There is more to be said about models. They are our way of describing what we have found out about Nature. In the realm of atoms, they are useful pictures for talk, for clever thinking and understanding. But we hope you will not ask "Are they true ?" because in making them we have had to use the words for big things that we can touch or see.

If we say a hydrogen nucleus is a round ball, we only mean symmetrical like a ball. As a warning, we hope to show you a crazy room, built distorted. As you look in through a peephole, you would rather believe it is an ordinary rectangular shape, although you have to swallow some surprising events that you see in it. It is a reminder of the way we attach new unfamiliar knowledge to old familiar things that we already know.

And yet you have our promise from Lecture I: You shall see atoms. You shall see the atoms of the sharp point of a tungsten needle – now that you are prepared to understand the method. It is indirect, yet we hope, now in conclusion, that you will each be able to boast I have seen atoms.


From the 1979 lecture programme:

We build our scientific knowledge by doing experiments, by asking questions of Nature and sorting out the answers that Nature gives us. The sorting-out often involves reasoning and imagination; but without trying experiments to see what does happen we should just be guessing in the dark.

The earliest scientists, who helped our ancestors long ago to make a calendar, to navigate, and to measure and build, gathered some knowledge by watching what does happen. Nature was offering experimental knowledge all round them; and they observed and extracted general knowledge and used it. That was knowledge of man-sized things: a hand mirror to reflect rays of sunlight; the star patterns seen at night reduced to a sketch; a seesaw to balance children —leading to weighing machines; a bridge across a stream, leading to knowledge of forces; measurements for a building only a few men high; a survey of a mountain that men could climb.

Such gathering and use of scientific knowledge dates from thousands of years ago, perhaps even a million or so. That was experimental knowledge, though it was sometimes mixed with guessing or even wild imagining. But when men tried to describe the fire of the stars far out of reach, or to imagine outrageously small moving atoms in all matter, they were indeed guessing in the dark about things far above or below the scale of man-sized things.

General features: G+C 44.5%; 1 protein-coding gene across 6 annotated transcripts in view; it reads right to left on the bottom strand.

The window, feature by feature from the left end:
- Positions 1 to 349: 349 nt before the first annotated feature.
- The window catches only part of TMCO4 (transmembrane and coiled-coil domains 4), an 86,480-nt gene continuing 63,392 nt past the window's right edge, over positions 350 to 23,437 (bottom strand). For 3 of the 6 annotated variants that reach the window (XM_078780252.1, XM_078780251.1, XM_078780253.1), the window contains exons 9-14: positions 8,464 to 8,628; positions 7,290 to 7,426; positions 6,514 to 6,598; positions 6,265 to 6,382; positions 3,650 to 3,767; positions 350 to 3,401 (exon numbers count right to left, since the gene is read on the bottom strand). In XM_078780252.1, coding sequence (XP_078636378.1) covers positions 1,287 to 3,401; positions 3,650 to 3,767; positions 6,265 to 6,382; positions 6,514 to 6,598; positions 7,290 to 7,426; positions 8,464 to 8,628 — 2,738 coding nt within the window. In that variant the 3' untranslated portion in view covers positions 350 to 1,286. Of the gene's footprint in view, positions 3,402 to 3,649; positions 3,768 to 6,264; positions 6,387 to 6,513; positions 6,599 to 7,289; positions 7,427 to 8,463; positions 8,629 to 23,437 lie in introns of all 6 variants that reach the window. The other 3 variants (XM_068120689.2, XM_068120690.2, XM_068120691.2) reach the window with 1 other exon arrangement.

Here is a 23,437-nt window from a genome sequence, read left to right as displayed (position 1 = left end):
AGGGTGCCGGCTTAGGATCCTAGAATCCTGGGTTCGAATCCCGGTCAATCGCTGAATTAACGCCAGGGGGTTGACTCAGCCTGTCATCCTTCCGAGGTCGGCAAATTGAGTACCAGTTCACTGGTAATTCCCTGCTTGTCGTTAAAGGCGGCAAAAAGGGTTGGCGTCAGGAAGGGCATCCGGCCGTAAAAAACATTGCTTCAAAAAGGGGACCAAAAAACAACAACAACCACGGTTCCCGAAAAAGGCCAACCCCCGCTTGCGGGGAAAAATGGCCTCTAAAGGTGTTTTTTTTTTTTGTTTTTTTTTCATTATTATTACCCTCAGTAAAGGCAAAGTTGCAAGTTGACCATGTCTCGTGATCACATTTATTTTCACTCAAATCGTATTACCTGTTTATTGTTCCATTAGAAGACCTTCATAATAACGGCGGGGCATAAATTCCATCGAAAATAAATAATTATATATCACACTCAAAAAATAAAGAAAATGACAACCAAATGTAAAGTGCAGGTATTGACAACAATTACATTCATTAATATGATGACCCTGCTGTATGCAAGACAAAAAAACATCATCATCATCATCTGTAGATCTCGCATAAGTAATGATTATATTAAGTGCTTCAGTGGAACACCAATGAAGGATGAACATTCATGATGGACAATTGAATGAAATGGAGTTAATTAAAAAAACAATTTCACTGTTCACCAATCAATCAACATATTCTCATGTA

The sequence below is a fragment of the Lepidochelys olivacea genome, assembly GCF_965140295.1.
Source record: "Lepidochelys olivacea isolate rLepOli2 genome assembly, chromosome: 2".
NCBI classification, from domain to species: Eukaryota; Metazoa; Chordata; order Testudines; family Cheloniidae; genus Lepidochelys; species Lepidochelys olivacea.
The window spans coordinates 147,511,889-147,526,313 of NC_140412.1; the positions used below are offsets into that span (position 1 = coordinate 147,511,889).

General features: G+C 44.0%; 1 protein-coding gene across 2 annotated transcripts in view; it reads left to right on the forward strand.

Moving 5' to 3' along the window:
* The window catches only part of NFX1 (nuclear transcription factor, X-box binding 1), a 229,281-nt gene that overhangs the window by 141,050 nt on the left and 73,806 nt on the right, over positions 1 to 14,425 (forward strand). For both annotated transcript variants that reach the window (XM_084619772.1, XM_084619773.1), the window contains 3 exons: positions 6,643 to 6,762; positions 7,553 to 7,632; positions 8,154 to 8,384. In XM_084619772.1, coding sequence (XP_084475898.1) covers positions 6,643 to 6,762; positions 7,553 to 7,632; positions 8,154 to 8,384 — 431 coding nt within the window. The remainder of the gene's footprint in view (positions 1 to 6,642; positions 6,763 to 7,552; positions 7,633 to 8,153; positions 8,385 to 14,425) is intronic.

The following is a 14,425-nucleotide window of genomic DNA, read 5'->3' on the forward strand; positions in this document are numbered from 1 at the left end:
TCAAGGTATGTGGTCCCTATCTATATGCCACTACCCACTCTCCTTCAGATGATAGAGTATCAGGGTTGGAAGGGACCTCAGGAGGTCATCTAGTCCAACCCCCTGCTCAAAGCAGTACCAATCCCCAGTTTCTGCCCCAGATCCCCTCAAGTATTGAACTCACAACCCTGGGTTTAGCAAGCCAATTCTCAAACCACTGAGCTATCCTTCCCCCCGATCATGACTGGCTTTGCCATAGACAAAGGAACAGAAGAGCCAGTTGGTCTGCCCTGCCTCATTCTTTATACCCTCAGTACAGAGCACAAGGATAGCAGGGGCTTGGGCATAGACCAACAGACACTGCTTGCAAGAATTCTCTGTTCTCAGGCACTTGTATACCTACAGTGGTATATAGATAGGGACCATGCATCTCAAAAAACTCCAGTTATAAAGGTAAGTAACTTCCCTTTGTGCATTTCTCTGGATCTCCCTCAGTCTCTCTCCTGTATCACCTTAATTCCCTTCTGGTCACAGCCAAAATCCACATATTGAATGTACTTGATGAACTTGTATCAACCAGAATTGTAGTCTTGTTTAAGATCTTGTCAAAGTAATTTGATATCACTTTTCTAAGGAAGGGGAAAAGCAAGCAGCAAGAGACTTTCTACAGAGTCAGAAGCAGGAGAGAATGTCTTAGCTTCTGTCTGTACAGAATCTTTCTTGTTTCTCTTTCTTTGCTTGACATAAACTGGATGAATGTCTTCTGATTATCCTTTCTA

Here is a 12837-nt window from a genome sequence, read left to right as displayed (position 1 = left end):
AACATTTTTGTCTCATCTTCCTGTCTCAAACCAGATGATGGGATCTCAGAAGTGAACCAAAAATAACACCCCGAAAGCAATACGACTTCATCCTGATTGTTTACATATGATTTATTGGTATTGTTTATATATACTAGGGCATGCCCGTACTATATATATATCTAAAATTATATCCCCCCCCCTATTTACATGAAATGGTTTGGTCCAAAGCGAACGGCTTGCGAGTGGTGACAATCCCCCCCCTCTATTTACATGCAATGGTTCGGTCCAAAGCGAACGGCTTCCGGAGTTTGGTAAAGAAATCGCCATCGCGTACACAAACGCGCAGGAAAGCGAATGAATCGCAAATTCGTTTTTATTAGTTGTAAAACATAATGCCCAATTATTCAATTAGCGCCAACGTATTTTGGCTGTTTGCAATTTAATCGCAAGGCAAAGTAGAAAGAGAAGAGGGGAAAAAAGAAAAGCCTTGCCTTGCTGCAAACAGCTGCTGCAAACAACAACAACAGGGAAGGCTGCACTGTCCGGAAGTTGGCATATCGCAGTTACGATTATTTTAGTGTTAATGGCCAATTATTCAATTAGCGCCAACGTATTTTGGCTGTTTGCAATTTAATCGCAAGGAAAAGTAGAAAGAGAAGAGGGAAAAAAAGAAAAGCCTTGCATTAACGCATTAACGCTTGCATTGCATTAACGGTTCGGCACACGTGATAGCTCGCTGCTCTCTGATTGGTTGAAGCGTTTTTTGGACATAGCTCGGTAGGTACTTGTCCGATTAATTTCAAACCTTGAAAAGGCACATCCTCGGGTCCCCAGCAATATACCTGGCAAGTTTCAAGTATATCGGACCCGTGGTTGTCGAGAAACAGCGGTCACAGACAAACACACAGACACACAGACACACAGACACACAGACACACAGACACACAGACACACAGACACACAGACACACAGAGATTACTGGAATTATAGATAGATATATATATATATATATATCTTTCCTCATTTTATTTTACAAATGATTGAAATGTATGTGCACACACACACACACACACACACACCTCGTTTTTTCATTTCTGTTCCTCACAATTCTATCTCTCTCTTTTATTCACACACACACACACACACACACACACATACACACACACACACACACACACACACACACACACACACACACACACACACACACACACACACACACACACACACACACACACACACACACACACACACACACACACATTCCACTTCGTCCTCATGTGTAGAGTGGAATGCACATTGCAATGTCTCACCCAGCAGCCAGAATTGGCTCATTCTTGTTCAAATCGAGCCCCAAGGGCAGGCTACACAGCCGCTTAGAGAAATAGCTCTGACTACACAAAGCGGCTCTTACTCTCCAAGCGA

Some early scientists did make interesting guesses about atoms, yet these were only guesses. These were clever philosophy if you like, but there were no experiments to support them.

Except for clever suggestions, our knowledge of atoms is very young compared with our older scientific knowledge. Some of it is a few centuries old but much of it is only one century old at most. There are two reasons for that late development. First: since atoms are (as we now know) far too small to be seen, all our experimental gathering of knowledge has to be indirect. Although we now know a great deal about atoms, and about the still smaller parts of atoms, we still have to describe them by imaginative pictures which we call models.

Second: even to build such knowledge indirectly, new apparatus had to be developed, such as vacuum pumps and electronic supplies for high voltage. The aid of a vast new technology was needed.

Nowadays when one learns what has been discovered about atoms one has to learn by hearsay, one has to accept the indirect methods and swallow the picturing by imaginative models. Then a keen listener must long for some experimental support or illustrations. That is what these lectures will offer in their 'circus of experiments'. The circus cannot cover all our new knowledge of atoms but it will, we trust, give visitors a feeling of friendly first-hand acquaintance, a contribution of confidence and understanding as well as a delight in seeing experiments.